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Adapt and survive

23/05/2021

Adapt and survive. Stage 15 of the Giro d'Italia 2021

The day before the big stage through the Dolomites, the Giro went in circles on the Slovenian border and, for a day, the Giro d'Italia was a tour of a border region, where every hamlet seems to have five names, or more: Italian, Slovenian, German, Friulan, Bisiaco.

The border has changed here so many times, you sometimes think entire towns have been moving across the landscape: Gornje Cerovo, three times the category 4 climb of the day, used to be Cerovo Gorenje. It is Cerò di Sopra in Italian, although formerly Cerou di Sopra or Cerou Superiore; in German it is, or was, Ober Cerou, and in Friulan, Cerò di Sore. It has, in its time, been part of the Holy Roman Empire, the Ostrogoth Kingdon, the Byzantine Empire, the Kingdom of the Lombards, the Duchy of Friuli, the Roegnum Italiae, the Austro-Italian Marches, the Kingdom of Italy, Italica, the Republic of Venice, the Habsburg Empire, the Napoleonic Kingdom of Italy, the Operational Zone of the Adriatic Littoral (a Nazi German district on the northern Adriatic coast created  in 1943), Zone A of Venezia Giulia under the British-American control of the Allied Military Government (AMG), Yugoslavia, and, now, Slovenia. History runs deep in this part of the world, and people have learned to adapt to a changing world.

Cyclists, too, need to adapt. The magazines and technology firms would like to convince us that it is all about physiological data, but they are hiding an uglier truth. Before their oxygen absorption or watts per kilo are ever measured in a lab, most budding cyclists have given up, or been stopped by anxious parents. The crashes are simply too frequent and too painful. The most common injuries in cycling – the scrapes, the pinched flesh, the torn skin – are excruciating, and the road rash shots from the helicopter after the early crash today made you wince. The first quality a future professional must show is not speed or strength, but the ability to keep going, no matter how much it hurts.

Something similar can be said for hour records: the clever stuff – the planning, the training – is done in advance. The execution is a painful, steady slog. So, if the essence of successful road cycling can be summarised as “clarity of thought under maximum physical duress,” there are exceptions. Until today, the world hour record holder Victor Campenaerts could have been accused of taking the painful slog approach to virtuosic heights, and privileging physical duress over clear thinking.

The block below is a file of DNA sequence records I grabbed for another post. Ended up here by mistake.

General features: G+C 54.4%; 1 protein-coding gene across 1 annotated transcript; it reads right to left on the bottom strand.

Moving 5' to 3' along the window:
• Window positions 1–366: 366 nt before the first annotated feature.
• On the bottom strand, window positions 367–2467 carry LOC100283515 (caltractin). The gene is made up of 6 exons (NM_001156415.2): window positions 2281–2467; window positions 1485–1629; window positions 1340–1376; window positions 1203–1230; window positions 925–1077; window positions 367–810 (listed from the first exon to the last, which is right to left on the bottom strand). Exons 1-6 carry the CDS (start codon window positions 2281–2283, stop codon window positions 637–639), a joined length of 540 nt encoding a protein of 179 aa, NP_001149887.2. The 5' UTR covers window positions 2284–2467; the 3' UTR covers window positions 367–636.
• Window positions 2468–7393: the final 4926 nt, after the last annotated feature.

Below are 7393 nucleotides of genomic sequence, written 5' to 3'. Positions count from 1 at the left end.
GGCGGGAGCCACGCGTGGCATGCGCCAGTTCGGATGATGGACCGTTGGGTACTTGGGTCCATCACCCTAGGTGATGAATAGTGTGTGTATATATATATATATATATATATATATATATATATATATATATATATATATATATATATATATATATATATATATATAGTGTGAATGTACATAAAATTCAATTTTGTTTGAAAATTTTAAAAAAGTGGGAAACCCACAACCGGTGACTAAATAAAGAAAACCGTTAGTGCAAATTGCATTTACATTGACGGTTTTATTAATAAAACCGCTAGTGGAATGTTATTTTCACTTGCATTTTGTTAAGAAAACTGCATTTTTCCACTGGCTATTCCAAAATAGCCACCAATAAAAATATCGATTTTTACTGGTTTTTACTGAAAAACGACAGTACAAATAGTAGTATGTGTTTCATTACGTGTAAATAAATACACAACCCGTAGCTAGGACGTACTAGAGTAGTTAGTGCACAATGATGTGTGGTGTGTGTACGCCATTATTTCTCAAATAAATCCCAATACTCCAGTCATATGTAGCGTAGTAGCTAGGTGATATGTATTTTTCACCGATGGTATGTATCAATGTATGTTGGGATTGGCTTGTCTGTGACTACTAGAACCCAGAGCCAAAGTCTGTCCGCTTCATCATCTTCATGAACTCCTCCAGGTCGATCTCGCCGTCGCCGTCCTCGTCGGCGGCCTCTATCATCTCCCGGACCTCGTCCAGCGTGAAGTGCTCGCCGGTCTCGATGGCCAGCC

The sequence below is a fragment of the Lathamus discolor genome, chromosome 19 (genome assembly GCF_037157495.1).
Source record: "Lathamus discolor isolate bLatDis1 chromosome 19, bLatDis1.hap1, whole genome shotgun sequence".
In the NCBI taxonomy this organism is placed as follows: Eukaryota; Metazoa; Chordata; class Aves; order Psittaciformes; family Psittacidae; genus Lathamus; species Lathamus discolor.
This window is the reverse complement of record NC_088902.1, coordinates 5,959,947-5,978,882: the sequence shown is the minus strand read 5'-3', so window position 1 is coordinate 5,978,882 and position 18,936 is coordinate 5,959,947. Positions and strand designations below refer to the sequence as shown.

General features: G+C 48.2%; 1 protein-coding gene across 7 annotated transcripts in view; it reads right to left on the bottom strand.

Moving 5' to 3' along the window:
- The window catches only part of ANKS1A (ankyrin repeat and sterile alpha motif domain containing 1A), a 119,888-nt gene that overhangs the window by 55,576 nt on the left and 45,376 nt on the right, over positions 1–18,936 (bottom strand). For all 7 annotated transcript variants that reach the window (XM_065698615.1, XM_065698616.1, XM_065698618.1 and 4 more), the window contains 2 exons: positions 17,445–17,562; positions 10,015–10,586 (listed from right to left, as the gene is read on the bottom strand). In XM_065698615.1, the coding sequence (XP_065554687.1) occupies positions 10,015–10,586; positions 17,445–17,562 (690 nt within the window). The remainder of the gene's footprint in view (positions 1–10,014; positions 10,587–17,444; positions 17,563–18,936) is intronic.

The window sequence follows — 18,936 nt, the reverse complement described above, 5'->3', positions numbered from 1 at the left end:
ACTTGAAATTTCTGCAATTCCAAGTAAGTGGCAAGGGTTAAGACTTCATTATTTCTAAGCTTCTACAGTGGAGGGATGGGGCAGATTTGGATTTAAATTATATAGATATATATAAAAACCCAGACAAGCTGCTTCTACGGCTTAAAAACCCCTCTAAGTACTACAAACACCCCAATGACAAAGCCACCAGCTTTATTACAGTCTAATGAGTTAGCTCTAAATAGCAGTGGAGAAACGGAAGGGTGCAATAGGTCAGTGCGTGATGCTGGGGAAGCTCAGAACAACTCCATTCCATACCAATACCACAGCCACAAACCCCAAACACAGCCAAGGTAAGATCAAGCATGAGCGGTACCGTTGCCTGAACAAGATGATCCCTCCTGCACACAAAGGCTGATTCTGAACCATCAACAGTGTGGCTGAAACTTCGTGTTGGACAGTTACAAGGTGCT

In stage 4, he attacked at the flag with Quinten Hermans, persisted for 40 minutes, and eventually formed the nucleus of the breakaway, but only after expending so much energy, he had nothing left to fight for victory with. Then, in stage 8, after 60 or so kilometres of attacks and counters, an eight-man breakaway formed. Caampenaerts set off after it, and joined it, but only after a chase so long and hard that it effectively foiled his own chances.

After today’s stage, he said, “We don’t have the guys in the team that will do the uphill finishes, and the coming days are extremely hard, so we decided to go all in today. We gave everything what we had from the start. When the crash happened, we were already at the front with half of the team. When they restarted the race, we did the same again.”

With three riders in the 15-man breakaway, Team Qhubeka Assos faced one of the hardest tactical conundrums in cycling: how to make a numerical advantage count. When Campenaerts attacked before a right-hand bend with 22.5 km to go, only Albert Torres, the track specialist, and Oscar Riesebeek, the 28 year old with no wins on the road, went with him. Dries De Bondt, who had been burning energy at the intermediate points, sprint and climb, picking up points in the Combattività standings, which he once again leads, held up the chasers in the bend, allowing the three to get away. Alpecin-Fenix clear liked the breakaway.

In teeming rain, Campenaerts seemed to squander his energy with ineffectual attacks. With 300m to go, Riesebeek sprinted past. But it was too early. His rival had time to recover come back at him, and take his first Giro stage win, after four second places and a third. With three stage wins so far, his team too has learned to adapt.

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